Talking Stick (North Course) – Minimalism is the real deal in Scottsdale

9998 E. Indian Bend Road
Scottsdale, AZ

Architect: Ben Crenshaw and Bill Coore
Par: 70 (35-35)
Price: $125-$170 in high season, $75 in low
Excitement: 8/12 (11/12 for purists)
Difficulty: 6/12
Design: 6-1/2 stars (out of 7)
Conditioning: 5-1/2 stars
Natural Setting: 5 stars
Overall: 6 stars
Value: 6 stars

To all you casual golf fans who are impressed with waterfalls, brand name designers, “augusta white sand” in the bunkers, stained glass windows in the clubhouse, scenic views of (insert “Statue of Liberty,” “Utica, NY farmland,” “Donald Trump’s latest monstrosity,” etc.), and “magic gates” that open when you drive through them to the course, book tickets to Scottsdale, AZ.

Right now. There’s a golf course you NEED to see.

What’s that? Forests of giant saguaros? Yeah, we’ll see them, but not where we’re playing.

Waterfalls? Nope, won’t really be needing any, but thanks all the same. I’m trying to cut down.

Lost balls? No, the fairways we’ll be playing are 80 yards wide…no you read that correctly 80 yards.

Who designed it? Coore and Crenshaw. Yes, Ben Crenshaw who captained the Ryder Cup team. What else has designed? Why quite alot…have you heard of Sand Hills? No? How bout Bandon Trails? No…the Scottish kid and “that dude who’s helping Nicklaus on Long Island” ***pause for gasp*** his name is Tom Doak by the way, built the OTHER two excellent courses there…well, how bout Kapalua, you’ve heard of that, I assume?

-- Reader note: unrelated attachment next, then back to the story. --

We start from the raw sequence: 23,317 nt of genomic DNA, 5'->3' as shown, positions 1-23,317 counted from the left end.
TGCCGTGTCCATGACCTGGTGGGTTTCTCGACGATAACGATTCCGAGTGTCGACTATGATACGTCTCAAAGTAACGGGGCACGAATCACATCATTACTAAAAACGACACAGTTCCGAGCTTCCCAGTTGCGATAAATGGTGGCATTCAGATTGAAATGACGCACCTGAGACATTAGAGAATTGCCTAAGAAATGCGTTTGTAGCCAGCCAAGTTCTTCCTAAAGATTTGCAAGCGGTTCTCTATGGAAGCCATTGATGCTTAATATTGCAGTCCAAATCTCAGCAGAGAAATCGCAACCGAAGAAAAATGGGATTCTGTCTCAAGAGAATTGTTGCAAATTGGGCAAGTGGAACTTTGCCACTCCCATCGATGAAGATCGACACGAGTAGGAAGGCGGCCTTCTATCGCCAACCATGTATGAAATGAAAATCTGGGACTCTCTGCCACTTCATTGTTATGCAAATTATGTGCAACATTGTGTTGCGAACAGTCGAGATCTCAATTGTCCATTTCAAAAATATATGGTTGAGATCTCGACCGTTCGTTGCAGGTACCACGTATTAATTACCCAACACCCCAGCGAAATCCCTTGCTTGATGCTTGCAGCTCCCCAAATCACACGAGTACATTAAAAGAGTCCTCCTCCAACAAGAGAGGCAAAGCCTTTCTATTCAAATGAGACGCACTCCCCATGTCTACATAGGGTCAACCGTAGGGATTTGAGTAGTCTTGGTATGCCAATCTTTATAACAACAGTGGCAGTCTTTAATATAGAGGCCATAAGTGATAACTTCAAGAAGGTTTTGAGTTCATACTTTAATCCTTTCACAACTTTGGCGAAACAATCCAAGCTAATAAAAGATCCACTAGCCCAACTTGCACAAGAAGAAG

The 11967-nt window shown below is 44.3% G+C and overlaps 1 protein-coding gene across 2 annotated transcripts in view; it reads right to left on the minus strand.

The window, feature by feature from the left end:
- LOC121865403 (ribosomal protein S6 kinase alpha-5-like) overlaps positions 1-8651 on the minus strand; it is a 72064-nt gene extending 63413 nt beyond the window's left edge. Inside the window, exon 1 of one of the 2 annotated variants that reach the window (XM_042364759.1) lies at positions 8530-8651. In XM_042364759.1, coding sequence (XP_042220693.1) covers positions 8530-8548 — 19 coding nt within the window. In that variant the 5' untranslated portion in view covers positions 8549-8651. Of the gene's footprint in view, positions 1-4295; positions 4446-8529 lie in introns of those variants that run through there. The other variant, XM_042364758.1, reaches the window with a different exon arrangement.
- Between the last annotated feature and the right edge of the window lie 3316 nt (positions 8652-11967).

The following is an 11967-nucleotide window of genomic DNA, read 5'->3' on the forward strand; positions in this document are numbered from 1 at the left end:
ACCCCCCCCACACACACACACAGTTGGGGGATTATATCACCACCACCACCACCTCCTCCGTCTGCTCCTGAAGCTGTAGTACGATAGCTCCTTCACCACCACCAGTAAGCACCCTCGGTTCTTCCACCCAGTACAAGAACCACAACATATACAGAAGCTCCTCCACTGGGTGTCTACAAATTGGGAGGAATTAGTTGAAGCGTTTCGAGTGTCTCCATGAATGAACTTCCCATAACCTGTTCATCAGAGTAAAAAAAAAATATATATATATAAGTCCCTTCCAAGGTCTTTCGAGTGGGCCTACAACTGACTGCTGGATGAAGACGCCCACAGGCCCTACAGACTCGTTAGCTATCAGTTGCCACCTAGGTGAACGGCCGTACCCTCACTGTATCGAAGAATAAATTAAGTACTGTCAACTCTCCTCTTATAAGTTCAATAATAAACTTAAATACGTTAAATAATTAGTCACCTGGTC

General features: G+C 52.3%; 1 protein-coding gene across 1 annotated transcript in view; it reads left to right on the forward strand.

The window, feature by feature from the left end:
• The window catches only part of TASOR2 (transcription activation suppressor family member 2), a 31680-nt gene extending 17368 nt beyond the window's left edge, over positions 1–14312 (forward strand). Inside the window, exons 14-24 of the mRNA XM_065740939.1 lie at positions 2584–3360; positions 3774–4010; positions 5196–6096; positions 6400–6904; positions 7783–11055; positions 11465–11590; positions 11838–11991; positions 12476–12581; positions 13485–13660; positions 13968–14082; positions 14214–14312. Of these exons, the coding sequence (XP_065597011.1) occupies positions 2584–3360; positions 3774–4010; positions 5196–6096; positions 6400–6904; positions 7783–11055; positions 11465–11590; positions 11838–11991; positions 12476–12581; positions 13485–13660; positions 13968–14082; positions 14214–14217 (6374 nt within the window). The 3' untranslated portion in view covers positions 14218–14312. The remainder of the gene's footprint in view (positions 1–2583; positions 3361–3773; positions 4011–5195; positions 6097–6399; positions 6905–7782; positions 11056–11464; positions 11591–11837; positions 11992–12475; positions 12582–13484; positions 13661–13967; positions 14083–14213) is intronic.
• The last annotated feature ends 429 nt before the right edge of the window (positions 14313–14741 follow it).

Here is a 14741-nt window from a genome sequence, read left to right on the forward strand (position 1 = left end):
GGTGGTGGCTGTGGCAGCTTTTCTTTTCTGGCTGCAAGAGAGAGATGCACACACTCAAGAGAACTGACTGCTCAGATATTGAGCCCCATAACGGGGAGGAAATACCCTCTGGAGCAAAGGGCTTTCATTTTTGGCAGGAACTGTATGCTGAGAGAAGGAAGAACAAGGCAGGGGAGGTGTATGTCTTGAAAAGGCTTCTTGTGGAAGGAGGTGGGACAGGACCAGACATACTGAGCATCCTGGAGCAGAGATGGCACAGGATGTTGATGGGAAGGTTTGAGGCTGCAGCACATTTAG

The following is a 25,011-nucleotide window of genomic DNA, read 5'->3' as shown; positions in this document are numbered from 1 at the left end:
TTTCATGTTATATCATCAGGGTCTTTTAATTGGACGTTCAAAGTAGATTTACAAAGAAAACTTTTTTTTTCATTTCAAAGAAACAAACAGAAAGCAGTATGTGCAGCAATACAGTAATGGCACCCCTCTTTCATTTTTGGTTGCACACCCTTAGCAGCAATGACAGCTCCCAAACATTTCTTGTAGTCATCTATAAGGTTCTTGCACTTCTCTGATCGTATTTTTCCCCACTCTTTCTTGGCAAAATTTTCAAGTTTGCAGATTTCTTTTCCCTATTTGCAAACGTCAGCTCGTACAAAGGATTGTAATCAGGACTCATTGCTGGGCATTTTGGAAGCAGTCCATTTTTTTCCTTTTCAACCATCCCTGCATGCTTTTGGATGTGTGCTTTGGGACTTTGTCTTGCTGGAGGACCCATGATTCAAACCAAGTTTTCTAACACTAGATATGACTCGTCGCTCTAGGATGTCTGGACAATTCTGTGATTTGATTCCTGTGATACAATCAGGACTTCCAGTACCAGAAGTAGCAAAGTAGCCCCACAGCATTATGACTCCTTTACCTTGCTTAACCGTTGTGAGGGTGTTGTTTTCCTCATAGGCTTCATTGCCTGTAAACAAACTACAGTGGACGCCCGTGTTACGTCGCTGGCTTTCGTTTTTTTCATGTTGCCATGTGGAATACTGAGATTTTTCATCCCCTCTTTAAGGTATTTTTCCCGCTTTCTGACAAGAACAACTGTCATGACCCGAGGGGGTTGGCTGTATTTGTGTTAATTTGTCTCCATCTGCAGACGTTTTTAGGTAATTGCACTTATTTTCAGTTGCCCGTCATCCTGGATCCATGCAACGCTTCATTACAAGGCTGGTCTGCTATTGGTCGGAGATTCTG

Yeah, the course you just saw on TV. I thought you would know it…

What? You’ve never heard of golf like this? Its called “Minimalism” and guess what casual fan, it’s firing on all cylindars all over the country. Crenshaw and Coore have set off a trend which purists have championed, serious intrepid golf fans are embracing and which still flies under the radar screen because it trades bells and whistles for truly great golf holes that make you think.

Thinking…before hitting a golf shot…it should not be as frighteneing a concept as it seems.

Talking Stick North is dead flat, is in a scrub-choked, but otherwise not particularly verdant corner os the desert and features some of the widest fairways you have ever seen. “Minimalism” basically means that the designer moved little to zero earth in layout out (“routing”) the golf course. Basically, they planted sticks for tee boxes, planted sticks for green sites and designed the holes around this most basic of plans. Minimal interference with the native vegetation, minimal expense and the widr fairways are a welcome change to the very narrow limited turf/target designs the area touted as its best for so long.

What’s the draw? Easy…some of the most ingenious designed golf holes in America.

Lets just take a look at two holes for a quick illustration…Nos 2 and 12.

At first blush, the second hole, a 510 yard par-5 seems a little incongruous…the tee box and green are set hard by the out-of-bounds boundary, but the fairway extends 80 yards to the right. But a closer look reveals the hole is fiendishly clever in its intricacy.